On July 5, 2013 the Supreme Court of Canada released its decision in Canadian National Railway Co. v. McKercher LLP, clarifying the rules that operate where a law firm seeks to represent a party suing one of its current clients. The case involved a law firm, McKercher LLP, that terminated its ongoing retainers with CN in order to act as counsel on a proposed class action lawsuit against the railway seeking $1.75 billion in damages. McKercher had accepted this retainer before it terminated its ongoing retainers for CN and without informing CN. Indeed, CN first learned of the retainer when it was served with the statement of claim in the proposed class action. CN brought a motion to have McKercher removed as counsel.
At first instance the Saskatchewan Court of the Queen’s Bench found that McKercher had violated its duty of loyalty to CN and removed it as counsel. The Court of Appeal overturned this decision.
CN appealed to the Supreme Court of Canada. This decision marked the first time that the Supreme Court revisited its earlier decisions that had established the “bright-line rule”. That rule prohibits law firms from acting for any client with an immediate legal interest in direct conflict with that of an existing client, unless both clients consent. In a unanimous decision, Chief Justice McLaughlin confirmed that the bright-line rule remains the law in Canada and, once it applies, it admits of no exceptions.
However, the Supreme Court recognized that the bright-line rule will not apply in all situations. The Court described the situations where the bright line rule does not apply:
- Where the interests of the clients are not directly adverse;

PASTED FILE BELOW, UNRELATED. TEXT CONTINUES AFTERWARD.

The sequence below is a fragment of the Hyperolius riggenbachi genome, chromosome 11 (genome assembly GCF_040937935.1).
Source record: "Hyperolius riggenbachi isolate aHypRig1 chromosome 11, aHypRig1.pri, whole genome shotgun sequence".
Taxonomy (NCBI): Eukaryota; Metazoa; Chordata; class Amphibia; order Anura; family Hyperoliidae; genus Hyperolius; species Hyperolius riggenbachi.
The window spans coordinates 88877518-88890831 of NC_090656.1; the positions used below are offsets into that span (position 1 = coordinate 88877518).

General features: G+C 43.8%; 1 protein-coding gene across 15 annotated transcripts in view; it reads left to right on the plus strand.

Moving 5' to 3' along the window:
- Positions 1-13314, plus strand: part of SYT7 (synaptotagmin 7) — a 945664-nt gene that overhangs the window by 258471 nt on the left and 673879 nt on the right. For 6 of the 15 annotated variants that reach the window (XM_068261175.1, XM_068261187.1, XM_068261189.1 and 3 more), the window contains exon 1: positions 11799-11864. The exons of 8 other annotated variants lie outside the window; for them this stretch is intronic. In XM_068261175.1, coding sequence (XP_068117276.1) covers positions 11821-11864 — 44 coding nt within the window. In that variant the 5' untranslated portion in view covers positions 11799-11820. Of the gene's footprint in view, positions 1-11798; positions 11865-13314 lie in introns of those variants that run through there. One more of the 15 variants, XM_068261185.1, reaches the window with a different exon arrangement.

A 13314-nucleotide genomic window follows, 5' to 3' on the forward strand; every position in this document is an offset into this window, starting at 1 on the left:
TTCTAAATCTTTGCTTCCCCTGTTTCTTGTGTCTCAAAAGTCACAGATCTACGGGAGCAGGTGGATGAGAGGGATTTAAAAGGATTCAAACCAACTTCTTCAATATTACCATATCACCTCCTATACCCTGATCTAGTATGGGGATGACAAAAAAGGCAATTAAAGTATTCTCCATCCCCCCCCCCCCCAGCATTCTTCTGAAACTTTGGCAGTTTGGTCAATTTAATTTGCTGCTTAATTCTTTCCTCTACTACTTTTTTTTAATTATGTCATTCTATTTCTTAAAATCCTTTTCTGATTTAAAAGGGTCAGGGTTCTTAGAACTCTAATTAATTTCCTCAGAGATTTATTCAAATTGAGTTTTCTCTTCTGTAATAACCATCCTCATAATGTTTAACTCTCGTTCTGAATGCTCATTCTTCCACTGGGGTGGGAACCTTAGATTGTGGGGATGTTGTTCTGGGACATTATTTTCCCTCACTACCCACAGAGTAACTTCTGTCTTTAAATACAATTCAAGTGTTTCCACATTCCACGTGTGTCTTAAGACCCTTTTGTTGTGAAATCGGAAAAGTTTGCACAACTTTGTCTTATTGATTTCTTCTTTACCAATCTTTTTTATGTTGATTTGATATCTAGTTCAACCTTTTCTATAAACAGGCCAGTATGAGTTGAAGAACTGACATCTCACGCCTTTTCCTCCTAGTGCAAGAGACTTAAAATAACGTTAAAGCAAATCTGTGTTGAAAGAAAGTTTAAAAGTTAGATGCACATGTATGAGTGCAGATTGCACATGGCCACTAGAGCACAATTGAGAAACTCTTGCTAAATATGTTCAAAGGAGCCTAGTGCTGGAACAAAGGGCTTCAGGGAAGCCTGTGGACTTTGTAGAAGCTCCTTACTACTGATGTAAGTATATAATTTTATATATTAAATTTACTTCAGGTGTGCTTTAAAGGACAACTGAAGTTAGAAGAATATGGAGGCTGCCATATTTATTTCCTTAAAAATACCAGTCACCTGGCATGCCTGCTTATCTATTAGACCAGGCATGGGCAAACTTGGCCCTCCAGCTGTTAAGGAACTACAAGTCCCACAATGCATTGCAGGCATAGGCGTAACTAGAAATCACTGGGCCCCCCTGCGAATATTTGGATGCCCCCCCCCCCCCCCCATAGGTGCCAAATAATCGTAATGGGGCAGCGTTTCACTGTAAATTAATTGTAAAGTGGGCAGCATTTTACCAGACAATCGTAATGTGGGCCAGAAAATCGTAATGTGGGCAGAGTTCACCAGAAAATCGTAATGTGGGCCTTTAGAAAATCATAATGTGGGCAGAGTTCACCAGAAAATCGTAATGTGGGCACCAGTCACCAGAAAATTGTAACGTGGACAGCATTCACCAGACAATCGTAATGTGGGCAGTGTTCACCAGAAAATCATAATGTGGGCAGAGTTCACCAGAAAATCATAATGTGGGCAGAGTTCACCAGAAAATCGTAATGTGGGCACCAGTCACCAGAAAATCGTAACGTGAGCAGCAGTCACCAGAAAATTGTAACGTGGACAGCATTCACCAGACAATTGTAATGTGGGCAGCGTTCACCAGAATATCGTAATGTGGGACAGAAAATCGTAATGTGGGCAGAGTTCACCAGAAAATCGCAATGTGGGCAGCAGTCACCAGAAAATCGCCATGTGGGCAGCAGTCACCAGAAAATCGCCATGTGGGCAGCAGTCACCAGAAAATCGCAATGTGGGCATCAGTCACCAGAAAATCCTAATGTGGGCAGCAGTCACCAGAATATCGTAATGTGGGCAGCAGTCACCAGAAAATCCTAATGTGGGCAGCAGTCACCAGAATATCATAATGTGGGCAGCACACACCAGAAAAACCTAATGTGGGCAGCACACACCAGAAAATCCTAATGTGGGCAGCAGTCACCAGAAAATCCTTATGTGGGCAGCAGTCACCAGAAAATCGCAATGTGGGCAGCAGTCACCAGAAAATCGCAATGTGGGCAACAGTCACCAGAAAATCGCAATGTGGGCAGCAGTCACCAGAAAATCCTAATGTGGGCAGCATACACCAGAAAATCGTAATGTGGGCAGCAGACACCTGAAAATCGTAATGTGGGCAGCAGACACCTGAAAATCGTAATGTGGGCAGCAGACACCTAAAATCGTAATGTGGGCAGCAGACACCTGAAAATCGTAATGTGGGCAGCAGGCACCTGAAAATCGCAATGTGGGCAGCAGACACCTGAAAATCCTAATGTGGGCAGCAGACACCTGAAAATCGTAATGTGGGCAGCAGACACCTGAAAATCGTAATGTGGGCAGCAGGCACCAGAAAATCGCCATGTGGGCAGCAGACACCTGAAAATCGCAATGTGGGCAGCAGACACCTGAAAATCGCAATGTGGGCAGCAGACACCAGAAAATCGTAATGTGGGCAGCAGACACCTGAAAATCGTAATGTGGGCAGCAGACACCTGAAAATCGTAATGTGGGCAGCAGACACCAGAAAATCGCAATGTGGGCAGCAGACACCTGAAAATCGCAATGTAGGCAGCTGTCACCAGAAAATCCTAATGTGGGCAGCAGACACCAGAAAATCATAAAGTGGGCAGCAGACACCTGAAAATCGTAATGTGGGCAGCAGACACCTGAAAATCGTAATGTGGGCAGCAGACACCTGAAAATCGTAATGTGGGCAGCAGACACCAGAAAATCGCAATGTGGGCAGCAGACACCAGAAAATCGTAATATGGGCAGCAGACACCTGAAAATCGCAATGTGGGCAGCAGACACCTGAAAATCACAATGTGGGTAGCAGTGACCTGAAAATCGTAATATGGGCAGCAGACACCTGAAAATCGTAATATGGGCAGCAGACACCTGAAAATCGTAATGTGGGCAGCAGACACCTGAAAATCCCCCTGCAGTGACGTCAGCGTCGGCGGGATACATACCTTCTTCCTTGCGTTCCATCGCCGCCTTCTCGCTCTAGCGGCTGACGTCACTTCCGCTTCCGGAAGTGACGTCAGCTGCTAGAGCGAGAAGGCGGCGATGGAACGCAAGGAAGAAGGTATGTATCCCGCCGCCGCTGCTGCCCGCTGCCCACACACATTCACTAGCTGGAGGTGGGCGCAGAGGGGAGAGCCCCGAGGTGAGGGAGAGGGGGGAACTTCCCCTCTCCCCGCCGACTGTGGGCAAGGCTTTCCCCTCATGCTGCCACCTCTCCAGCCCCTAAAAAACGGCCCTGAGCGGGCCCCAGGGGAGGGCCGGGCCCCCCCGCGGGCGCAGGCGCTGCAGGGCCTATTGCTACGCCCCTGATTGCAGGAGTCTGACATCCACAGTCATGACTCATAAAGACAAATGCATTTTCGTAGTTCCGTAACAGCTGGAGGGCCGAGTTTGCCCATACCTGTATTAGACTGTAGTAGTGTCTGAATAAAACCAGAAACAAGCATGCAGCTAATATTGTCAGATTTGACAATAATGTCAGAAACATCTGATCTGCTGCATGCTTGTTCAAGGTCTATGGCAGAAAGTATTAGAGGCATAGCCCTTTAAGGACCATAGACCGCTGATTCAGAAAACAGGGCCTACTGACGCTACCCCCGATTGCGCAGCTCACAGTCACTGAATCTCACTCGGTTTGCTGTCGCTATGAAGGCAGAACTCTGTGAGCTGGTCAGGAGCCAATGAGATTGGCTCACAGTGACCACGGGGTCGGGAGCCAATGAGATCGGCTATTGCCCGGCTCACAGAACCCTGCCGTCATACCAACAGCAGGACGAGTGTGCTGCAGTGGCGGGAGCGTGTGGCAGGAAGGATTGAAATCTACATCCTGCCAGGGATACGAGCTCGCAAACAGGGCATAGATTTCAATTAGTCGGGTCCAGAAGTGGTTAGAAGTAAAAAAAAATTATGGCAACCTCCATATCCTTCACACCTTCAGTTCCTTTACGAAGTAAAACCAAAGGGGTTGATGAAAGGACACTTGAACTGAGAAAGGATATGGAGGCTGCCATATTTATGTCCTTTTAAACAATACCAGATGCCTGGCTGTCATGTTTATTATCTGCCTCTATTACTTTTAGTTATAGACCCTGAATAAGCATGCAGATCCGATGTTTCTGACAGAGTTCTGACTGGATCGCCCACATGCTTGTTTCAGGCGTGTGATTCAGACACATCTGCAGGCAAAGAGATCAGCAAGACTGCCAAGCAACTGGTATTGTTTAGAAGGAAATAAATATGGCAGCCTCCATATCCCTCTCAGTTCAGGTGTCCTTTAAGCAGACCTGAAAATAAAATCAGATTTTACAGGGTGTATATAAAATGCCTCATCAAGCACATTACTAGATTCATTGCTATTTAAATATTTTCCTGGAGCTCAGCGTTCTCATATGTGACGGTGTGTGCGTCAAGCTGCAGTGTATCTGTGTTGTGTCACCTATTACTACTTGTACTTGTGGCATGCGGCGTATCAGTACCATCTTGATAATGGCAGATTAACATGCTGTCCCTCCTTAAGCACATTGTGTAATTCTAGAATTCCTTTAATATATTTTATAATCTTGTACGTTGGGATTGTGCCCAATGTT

- Where the interests are not legal (i.e. commercial interests are not sufficient);
- Where a client seeks to use the rule tactically. For example, a client cannot retain several law firms in order to make it difficult for its adversaries to find counsel; and
- In exceptional cases, where it would be ‘unreasonable’ for a client to believe that its lawyer will not act against it in unrelated matters.
Where the bright line rule does not apply, the Court stated that the test is whether there a substantial risk that a client’s representation would be materially and adversely affected by the law firm’s concurrent representation of both parties and the obligation is on the client to establish on a balance of probabilities the existence of a conflict.
On the facts of the CN case, the Court found that the bright-line rule applied and that McKercher had violated its duty of loyalty to CN by (i) accepting the retainer on the class action; (ii) terminating its other retainers with CN; and (iii) not informing CN of the fact that it had accepted a retainer on the class action.
Despite the Court’s conclusion that McKercher had crossed the bright line and breached its duty of loyalty to CN, it did not find that McKercher should be automatically removed as counsel in the class action. The Court indicated that, unlike cases involving misuse of confidential information where disqualification is automatic, in some cases it would be appropriate to allow a law firm to continue its representation despite a breach of the bright line rule. The Court stated that such a determination would be case specific, but highlighted the following factors that could be considered in determining the appropriate remedy for the breach:
- behaviour disentitling the complaining party from seeking removal of counsel (such as delay in bringing the motion for disqualification);
- significant prejudice to the new client’s interest in retaining its counsel of choice or in retaining new counsel; or
- the fact that the law firm accepted the conflicting retainer in good faith reasonably believing that the concurrent representation fell beyond the scope of the bright line rule and applicable law society regulations.
The Supreme Court sent the case back to the Court of the Queen’s Bench to determine if disqualification was appropriate in light of the re-cast legal framework.
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